Friday, May 2, 2014

Someone, somewhere, came up with this attributed triple injunction:
Out of clutter find simplicity. From discord find harmony. In the middle of difficulty lies opportunity. -- Albert Einstein
Someone else has made it virtual "wall-art" (as in Facebook "wall") as it reads above.

When a Facebook friend posted the text, I wondered, did Einstein really say or write it? An Internet search produces the probable intermediate source for the "wall-art" in the quotation:
Einstein's "Rules of Work"1. Out of clutter find simplicity.2. From discord find harmony.3. In the middle of difficulty lies opportunity. - Albert Einstein
...from a collection of Einsteinians and Einsteinishes, The New Quotable Einstein, compiled by Alice Calaprice and Freeman Dyson (Princeton Press, 2005, p. 296; also in The Ultimate Quotable Einstein, 2013, p 480). The "Rules" is included in a chapter of quotes attributed to the great physicist; so it is that they are only Einsteinish.  

The compilers' comments on the "Rules" read:
The first "rule" is probably a paraphrase of Einstein's many quotations about the value of simplicity. I traced the second rule to Horace, the Roman poet and satirist, who had it as "Concordia discors" (harmony in discord) in his Epistles I, xii. 19. And the third rule has probably been in general use for ages.
Using the "Search inside" feature in Google Books, the only other "cluttered" quotation included in either version of Quotable is documentably Einsteinian:
My intuition was not strong enough in the field of mathematics to differentiate clearly the fundamentally important...from the rest of the more or less dispensable erudition. Also, my interest in the study of nature was no doubt stronger... In this field I soon learned to sniff out that which might lead to fundamentals and to turn aside...from the multitude of things that clutter up the mind and divert from the essentials. (p. 17 [18 in The Ultimate Quotable Einstein], from "Autobiographical Notes," in Schilpp, Albert Einstein Philosopher-Scientist, 15)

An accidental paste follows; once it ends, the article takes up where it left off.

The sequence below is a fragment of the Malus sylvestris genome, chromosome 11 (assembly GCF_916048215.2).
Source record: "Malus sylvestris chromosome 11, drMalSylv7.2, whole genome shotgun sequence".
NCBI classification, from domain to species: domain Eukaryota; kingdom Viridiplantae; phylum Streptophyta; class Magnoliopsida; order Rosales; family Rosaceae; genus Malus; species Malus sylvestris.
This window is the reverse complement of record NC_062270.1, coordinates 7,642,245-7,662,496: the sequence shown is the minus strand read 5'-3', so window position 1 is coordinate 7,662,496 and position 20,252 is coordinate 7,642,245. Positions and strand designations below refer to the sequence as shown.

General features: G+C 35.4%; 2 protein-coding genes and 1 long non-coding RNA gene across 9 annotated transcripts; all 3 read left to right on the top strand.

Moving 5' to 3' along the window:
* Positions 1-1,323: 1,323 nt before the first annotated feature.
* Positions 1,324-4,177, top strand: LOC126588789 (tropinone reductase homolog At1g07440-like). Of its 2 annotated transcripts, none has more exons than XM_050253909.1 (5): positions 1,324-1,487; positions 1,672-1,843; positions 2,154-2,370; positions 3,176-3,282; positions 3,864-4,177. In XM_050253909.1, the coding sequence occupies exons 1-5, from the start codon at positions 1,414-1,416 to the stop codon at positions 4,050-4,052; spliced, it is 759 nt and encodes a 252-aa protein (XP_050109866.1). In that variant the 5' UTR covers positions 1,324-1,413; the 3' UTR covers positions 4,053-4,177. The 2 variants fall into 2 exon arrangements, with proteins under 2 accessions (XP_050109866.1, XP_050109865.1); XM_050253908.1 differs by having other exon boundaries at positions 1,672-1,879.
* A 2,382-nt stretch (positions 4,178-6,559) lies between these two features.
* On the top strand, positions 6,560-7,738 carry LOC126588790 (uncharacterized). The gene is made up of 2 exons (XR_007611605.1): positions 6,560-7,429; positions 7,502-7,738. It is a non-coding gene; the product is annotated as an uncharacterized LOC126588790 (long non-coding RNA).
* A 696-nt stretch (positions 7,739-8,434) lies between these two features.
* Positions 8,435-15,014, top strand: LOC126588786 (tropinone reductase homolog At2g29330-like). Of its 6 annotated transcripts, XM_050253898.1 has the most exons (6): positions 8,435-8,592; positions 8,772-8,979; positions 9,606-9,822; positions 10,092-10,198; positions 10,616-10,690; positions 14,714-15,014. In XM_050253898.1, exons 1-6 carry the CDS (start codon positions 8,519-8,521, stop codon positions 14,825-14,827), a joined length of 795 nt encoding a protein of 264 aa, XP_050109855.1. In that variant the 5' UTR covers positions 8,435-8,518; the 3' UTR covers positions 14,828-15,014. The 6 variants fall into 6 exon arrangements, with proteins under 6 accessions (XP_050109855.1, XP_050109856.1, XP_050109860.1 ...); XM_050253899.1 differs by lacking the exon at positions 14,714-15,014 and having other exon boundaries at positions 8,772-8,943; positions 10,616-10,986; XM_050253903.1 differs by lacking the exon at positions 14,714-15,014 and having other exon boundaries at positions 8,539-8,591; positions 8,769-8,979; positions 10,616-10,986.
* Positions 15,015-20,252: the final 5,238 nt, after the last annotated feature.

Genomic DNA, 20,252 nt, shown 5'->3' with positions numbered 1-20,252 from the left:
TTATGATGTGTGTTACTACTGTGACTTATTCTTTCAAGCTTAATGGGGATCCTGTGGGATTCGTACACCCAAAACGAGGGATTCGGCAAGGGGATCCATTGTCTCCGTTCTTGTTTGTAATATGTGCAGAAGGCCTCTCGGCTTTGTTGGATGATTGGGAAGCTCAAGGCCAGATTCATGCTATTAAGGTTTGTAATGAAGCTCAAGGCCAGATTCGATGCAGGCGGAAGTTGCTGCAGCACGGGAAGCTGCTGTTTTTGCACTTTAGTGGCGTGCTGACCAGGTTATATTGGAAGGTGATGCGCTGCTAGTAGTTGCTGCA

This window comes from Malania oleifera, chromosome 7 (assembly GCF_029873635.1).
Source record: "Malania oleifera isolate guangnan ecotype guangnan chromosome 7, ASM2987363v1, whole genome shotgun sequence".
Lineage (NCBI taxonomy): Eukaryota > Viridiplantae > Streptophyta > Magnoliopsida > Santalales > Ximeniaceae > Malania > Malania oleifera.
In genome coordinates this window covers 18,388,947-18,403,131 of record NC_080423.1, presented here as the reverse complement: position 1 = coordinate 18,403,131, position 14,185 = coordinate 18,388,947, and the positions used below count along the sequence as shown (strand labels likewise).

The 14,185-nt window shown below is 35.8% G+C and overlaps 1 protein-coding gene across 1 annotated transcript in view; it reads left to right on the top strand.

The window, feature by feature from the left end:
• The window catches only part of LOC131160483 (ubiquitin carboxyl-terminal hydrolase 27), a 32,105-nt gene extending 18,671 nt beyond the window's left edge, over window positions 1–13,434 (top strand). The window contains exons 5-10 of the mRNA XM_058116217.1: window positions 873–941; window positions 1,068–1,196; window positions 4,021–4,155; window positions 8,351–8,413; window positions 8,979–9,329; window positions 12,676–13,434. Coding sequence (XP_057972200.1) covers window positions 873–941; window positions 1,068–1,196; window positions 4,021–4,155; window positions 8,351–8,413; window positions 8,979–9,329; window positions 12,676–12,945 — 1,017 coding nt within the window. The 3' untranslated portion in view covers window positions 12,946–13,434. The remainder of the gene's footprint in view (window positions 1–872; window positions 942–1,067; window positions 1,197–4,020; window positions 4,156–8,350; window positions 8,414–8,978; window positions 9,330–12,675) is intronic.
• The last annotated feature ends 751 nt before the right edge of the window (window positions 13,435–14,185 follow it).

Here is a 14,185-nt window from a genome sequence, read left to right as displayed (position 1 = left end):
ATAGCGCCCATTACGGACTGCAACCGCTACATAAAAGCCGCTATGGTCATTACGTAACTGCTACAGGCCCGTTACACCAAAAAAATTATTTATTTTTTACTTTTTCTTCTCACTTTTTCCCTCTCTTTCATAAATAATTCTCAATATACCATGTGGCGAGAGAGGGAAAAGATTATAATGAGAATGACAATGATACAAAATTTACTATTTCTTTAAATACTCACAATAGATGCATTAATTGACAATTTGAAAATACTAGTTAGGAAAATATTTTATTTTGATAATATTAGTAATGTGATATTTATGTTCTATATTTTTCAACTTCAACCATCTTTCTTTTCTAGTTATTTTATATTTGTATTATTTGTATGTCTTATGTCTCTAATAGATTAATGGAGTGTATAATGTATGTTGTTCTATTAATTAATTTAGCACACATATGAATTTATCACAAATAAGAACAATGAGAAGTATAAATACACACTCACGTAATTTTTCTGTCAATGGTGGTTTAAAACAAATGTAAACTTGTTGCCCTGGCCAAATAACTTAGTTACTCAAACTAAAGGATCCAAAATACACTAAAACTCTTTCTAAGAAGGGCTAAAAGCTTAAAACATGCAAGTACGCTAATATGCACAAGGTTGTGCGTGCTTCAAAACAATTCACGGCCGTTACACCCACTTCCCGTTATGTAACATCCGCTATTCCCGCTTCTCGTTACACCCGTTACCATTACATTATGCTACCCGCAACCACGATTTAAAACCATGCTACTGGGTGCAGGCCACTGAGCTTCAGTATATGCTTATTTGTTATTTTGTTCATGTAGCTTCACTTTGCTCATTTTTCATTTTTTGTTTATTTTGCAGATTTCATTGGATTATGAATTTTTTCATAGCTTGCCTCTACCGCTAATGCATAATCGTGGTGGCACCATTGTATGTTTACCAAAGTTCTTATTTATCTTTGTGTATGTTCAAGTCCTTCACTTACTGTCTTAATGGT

The third "rule" is similar to a near-cliché, quoted in Wikipedia:
When written in Chinese the word crisis is composed of two characters. One represents danger, and the other represents opportunity.
This quotation, taken from a speech by then Senator John F. Kennedy in 1959 has a history of usage both before and since his.

I think we can infer that the contrasting senses of "clutter" between the documented Einsteinian and attributed Einsteinish mean that he did not say or write any of the three Rules.

My reason for this post is to deconstruct the Rules in this way:

Clutter, discord, difficulty...
Simplicity, harmony, opportunity...

Clutter and simplicity are near opposites, as are discord and harmony. But, difficulty and opportunity do not exhibit an apposite relationship. On the other hand, the rules could describe Thomas Kuhn's normal science and science in crisis. When all is well with a paradigm, normal science applies and extends the paradigm in a self-similar simple and harmonic manner. When clutter and discord enter and, ultimately endanger the working theory, the onset of a revolution is at hand -- a new paradigm is required. However, sometimes recognition of the existence of crisis doesn't come about until a new perspective emerges and supplant the cluttered and discordant predecessor. So it was when plate tectonics arose; so much of the previous simplicity and harmony were operating in the midst of hidden clutter and discord. 

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